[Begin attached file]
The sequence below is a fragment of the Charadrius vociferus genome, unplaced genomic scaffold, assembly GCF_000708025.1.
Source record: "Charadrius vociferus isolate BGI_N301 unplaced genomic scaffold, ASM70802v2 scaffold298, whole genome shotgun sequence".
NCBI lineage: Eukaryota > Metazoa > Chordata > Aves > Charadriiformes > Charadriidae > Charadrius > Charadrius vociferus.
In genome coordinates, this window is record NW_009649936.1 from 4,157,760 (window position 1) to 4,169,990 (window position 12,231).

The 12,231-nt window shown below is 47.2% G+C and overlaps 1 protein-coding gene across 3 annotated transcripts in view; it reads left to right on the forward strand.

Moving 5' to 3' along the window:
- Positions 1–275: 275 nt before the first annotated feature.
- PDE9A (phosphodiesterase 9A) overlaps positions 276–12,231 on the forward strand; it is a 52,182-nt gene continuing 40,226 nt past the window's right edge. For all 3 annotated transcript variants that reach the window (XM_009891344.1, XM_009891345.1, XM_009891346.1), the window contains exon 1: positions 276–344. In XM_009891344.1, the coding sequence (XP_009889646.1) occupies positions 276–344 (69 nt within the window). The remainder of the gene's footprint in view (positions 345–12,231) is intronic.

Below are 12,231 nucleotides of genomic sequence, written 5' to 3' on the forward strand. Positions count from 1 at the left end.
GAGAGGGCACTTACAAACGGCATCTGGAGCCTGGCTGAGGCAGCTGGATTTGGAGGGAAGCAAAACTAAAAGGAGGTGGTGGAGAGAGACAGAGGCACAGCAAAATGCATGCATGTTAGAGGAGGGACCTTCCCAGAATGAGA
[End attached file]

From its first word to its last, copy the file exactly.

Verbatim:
The sequence below is a fragment of the Charadrius vociferus genome, unplaced genomic scaffold, assembly GCF_000708025.1.
Source record: "Charadrius vociferus isolate BGI_N301 unplaced genomic scaffold, ASM70802v2 scaffold298, whole genome shotgun sequence".
NCBI lineage: Eukaryota > Metazoa > Chordata > Aves > Charadriiformes > Charadriidae > Charadrius > Charadrius vociferus.
In genome coordinates, this window is record NW_009649936.1 from 4,157,760 (window position 1) to 4,169,990 (window position 12,231).

The 12,231-nt window shown below is 47.2% G+C and overlaps 1 protein-coding gene across 3 annotated transcripts in view; it reads left to right on the forward strand.

Moving 5' to 3' along the window:
- Positions 1–275: 275 nt before the first annotated feature.
- PDE9A (phosphodiesterase 9A) overlaps positions 276–12,231 on the forward strand; it is a 52,182-nt gene continuing 40,226 nt past the window's right edge. For all 3 annotated transcript variants that reach the window (XM_009891344.1, XM_009891345.1, XM_009891346.1), the window contains exon 1: positions 276–344. In XM_009891344.1, the coding sequence (XP_009889646.1) occupies positions 276–344 (69 nt within the window). The remainder of the gene's footprint in view (positions 345–12,231) is intronic.

Below are 12,231 nucleotides of genomic sequence, written 5' to 3' on the forward strand. Positions count from 1 at the left end.
GAGAGGGCACTTACAAACGGCATCTGGAGCCTGGCTGAGGCAGCTGGATTTGGAGGGAAGCAAAACTAAAAGGAGGTGGTGGAGAGAGACAGAGGCACAGCAAAATGCATGCATGTTAGAGGAGGGACCTTCCCAGAATGAGA